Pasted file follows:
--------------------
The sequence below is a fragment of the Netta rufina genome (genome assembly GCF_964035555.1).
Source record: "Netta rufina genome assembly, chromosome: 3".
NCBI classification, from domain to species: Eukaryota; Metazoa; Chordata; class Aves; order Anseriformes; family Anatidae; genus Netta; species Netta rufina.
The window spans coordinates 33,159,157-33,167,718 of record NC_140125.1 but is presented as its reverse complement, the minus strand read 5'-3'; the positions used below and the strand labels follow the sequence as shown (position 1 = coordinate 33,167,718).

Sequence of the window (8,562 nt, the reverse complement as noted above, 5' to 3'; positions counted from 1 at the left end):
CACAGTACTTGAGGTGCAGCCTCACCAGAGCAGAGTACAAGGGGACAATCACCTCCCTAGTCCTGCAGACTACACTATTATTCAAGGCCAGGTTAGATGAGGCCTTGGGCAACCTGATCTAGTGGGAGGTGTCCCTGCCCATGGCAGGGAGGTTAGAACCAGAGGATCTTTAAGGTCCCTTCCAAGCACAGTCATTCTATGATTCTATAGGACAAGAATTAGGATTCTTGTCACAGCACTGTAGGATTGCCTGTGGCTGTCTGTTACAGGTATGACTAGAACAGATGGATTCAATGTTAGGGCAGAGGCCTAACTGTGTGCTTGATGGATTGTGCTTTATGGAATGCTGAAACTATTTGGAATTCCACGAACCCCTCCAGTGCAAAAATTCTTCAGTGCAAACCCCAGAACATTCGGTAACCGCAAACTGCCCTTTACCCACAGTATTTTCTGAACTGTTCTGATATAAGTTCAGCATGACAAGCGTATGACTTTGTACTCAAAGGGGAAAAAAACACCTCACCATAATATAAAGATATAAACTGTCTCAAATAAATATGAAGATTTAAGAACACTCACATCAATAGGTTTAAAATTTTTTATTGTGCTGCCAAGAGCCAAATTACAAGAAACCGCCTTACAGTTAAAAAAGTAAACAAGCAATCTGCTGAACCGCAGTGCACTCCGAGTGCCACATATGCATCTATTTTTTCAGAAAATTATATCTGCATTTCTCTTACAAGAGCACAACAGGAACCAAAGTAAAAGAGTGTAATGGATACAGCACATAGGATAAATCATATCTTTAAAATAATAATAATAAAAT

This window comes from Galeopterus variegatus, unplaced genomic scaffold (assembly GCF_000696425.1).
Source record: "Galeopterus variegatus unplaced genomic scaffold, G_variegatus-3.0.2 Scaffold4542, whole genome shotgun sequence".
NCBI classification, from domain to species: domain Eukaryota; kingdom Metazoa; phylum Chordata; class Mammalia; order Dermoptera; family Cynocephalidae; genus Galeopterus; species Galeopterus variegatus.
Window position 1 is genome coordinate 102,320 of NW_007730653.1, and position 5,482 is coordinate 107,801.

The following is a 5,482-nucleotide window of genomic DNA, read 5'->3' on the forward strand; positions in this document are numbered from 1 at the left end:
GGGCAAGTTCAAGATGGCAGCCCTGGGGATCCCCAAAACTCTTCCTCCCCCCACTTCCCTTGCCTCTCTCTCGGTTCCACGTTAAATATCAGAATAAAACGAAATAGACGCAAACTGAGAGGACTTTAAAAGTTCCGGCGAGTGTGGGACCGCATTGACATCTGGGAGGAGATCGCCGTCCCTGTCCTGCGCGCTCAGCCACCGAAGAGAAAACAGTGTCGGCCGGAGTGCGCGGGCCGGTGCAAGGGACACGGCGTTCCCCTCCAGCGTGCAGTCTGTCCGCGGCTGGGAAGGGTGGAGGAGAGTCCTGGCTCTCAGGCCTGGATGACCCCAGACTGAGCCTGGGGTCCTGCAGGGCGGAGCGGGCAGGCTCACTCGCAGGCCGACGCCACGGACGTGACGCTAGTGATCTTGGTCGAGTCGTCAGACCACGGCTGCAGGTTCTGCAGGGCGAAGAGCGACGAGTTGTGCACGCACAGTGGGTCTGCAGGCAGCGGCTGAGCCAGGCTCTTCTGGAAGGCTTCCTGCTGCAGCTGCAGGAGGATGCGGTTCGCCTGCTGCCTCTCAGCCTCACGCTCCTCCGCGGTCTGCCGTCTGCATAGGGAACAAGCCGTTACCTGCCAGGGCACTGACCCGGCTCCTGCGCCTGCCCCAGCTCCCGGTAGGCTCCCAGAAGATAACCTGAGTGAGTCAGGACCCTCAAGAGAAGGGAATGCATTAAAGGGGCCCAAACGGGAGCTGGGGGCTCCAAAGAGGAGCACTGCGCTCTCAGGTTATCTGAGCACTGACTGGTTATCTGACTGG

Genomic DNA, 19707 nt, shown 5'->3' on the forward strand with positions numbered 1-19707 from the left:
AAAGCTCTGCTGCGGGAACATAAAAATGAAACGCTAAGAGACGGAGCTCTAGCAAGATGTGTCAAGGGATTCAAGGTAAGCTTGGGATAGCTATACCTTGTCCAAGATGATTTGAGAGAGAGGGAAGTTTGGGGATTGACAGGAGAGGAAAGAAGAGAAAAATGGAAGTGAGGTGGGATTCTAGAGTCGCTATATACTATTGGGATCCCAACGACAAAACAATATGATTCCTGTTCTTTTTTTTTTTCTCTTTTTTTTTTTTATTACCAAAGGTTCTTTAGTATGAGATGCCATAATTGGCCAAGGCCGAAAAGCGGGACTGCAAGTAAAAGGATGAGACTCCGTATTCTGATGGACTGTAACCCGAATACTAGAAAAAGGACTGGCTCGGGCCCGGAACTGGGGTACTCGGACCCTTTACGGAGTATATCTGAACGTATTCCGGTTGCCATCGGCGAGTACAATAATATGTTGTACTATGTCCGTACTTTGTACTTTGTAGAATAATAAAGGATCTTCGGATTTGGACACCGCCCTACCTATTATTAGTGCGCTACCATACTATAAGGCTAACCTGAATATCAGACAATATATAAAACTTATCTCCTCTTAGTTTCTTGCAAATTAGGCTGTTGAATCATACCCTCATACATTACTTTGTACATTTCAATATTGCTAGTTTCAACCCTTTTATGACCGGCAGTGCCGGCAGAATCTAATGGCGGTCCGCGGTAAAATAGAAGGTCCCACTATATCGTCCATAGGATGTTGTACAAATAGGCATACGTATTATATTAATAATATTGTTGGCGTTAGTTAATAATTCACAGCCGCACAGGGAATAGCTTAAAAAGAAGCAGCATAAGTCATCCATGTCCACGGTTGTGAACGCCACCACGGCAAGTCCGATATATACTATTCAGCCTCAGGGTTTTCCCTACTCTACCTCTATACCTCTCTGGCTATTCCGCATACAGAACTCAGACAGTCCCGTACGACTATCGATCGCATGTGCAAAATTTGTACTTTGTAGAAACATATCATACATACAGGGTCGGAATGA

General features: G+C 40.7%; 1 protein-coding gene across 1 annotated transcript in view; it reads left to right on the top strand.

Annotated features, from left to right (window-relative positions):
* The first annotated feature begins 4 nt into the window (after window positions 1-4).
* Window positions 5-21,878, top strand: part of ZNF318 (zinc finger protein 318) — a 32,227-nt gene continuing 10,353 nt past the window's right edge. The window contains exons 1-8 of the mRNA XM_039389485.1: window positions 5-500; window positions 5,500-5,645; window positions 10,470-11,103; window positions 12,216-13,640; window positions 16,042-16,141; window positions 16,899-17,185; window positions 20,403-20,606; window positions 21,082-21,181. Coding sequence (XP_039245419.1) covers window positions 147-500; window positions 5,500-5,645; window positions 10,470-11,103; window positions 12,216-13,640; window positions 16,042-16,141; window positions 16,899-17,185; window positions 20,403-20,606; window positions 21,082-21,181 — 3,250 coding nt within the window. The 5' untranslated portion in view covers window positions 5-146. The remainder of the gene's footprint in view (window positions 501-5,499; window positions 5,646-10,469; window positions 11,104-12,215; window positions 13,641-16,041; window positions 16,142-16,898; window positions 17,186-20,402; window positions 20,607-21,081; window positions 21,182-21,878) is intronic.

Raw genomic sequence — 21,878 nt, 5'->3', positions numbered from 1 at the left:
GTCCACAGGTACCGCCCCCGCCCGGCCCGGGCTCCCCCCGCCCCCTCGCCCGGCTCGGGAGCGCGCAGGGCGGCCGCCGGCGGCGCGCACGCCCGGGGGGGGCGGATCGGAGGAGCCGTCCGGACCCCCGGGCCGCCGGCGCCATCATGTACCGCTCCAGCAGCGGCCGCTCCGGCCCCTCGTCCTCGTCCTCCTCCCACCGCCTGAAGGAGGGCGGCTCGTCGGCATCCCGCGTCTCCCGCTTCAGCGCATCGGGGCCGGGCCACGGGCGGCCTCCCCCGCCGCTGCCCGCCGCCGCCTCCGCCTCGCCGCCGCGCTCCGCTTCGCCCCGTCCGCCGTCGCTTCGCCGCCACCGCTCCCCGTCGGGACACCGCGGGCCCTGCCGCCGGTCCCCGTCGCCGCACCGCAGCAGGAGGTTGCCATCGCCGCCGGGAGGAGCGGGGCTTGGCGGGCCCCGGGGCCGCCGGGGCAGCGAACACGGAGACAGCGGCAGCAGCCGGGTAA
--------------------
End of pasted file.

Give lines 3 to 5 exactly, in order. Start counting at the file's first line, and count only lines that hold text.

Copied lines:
NCBI classification, from domain to species: Eukaryota; Metazoa; Chordata; class Aves; order Anseriformes; family Anatidae; genus Netta; species Netta rufina.
The window spans coordinates 33,159,157-33,167,718 of record NC_140125.1 but is presented as its reverse complement, the minus strand read 5'-3'; the positions used below and the strand labels follow the sequence as shown (position 1 = coordinate 33,167,718).

Sequence of the window (8,562 nt, the reverse complement as noted above, 5' to 3'; positions counted from 1 at the left end):